Sussex Harmony was founded in 1992 to research, construct and perform the little known music of the
English Church and Independent Chapel from 1700 to 1850, and its derivative from New England and the Southern States - a
tradition which continues with new music to the present day.
The quire is always happy to consider bookings for suitable events and has, in the past, performed both in this country and abroad for church services, concerts, mayoral receptions, funerals and a wedding.
If you might be interested in joining the quire you would be very welcome, whatever your ability. Tenors, trebles, altos, basses and instrumentalists are all welcome. The quire's membership is drawn from people of all ages with a variety of interests.
For contact details see their East Sussex Library Page.
Sussex Harmony has, where possible, recreated the costume in rural England of
about 1760. The women wear-dresses with boned bodices, stomachers and full skirts. Complementing these are traditional shawls
and bonnets. The men's costume represents a cross section of society, with styles ranging from the more refined jacket and
waistcoat to the agricultural smock. Breeches, stockings and shoes or working boots (highlows) complete the picture.
"The Singing Seat" is a selection of 18th and 19th century West Gallery music taken
from the quire books of the parish church of St Laurence of Catsfield, near Battle in Sussex. The book has been researched by
Edwin Macadam and Tony Singleton, members of Sussex Harmony.
West Gallery church music, so described because it was often performed by a band of singers and instrumentalists from a gallery at the west end of a church,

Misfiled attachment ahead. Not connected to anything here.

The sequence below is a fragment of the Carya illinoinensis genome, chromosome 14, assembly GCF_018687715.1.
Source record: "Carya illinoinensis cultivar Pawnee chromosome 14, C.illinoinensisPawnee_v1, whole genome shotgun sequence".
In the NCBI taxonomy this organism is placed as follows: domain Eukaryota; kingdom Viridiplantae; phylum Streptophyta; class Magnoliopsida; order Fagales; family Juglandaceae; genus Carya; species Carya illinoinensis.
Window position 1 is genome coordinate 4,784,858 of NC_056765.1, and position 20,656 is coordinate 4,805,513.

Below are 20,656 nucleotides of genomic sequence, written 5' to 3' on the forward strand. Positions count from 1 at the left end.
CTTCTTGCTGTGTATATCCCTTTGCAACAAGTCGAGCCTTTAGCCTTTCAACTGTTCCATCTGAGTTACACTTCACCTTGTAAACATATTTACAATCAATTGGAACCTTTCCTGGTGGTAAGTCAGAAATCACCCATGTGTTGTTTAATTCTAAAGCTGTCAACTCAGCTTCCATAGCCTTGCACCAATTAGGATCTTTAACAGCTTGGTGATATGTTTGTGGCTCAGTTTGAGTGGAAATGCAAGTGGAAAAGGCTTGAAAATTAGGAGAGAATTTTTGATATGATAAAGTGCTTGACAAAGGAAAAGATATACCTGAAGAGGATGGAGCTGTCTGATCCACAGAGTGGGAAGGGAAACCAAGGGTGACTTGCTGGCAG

was the repertoire of town and country churches from about 1700-1850. It differs markedly from cathedral music, both in style and function. It was written for, and
in many cases by, amateur musicians. Professional performance was not usually envisaged. As few local churches had organs at this time, it can always be
performed without organ accompaniment. A gallery band is well described in Thomas Hardy's novel Under the Greenwood
Tree (1872) and the repertoire is more scholastically examined in Nicholas Temperley's Music in the English Parish Church (CUP 1979).
Much of the repertoire consists of settings of the metrical psalms from the Elizabethan "Old Version" of Sternhold and Hopkins or the "New Version" (1696) of Tate and Brady. There are also hymns, anthems and canticles, and some very lively Christmas carols. The music is often of a florid and joyful nature; too joyful indeed for the reformers of the mid-19th Century Oxford movement, who sought to replace it with the more solemn repertoire typified by Hymns Ancient and Modern. The style survived longer in the non-conformist chapels than in the established church, and remnants of it survive in the Methodist Church and folk repertoire up to the present day. The sister tradition of Shapenote singing in the USA is unbroken, and as vigorous as ever.
West Gallery music was sung in many different ways - unaccompanied; with organ or other keyboard instruments; with one or more melody instruments doubling the vocal lines; or with keyboard and melody instruments together. Doubling the voice parts with instruments helps singers whose sight reading is limited, and is the performance style preferred by most specialist West Gallery quires. Traditionally the players used any available string, woodwind and some brass instruments, and in modern practice one can use almost any melody instrument. Sometimes the instruments have brief passages to themselves, known as "symphonies".
The underlay of the texts sometimes shows scant regard for classical standards. This is especially true in the metrical psalm settings, where a setting which suits some verses of a psalm may give rise, in other verses, to inappropriate musical gaps in the sense of the text, or even to the splitting of a word.
The non-classical features described above are one reason why for many years the West Gallery music was ignored, falling between the stools of classical musicians, who felt unable to take the often amateur composition technique seriously, and folk musicians, who felt that any notated style felt outside their province. In recent years many musicians have re-evaluated the West Gallery repertoire by its own standards, and found much worthy of performance.
In recent years many groups, or quires, as they prefer to style themselves, dedicated to the performance of this music, have sprung up, of which Sussex Harmony is one.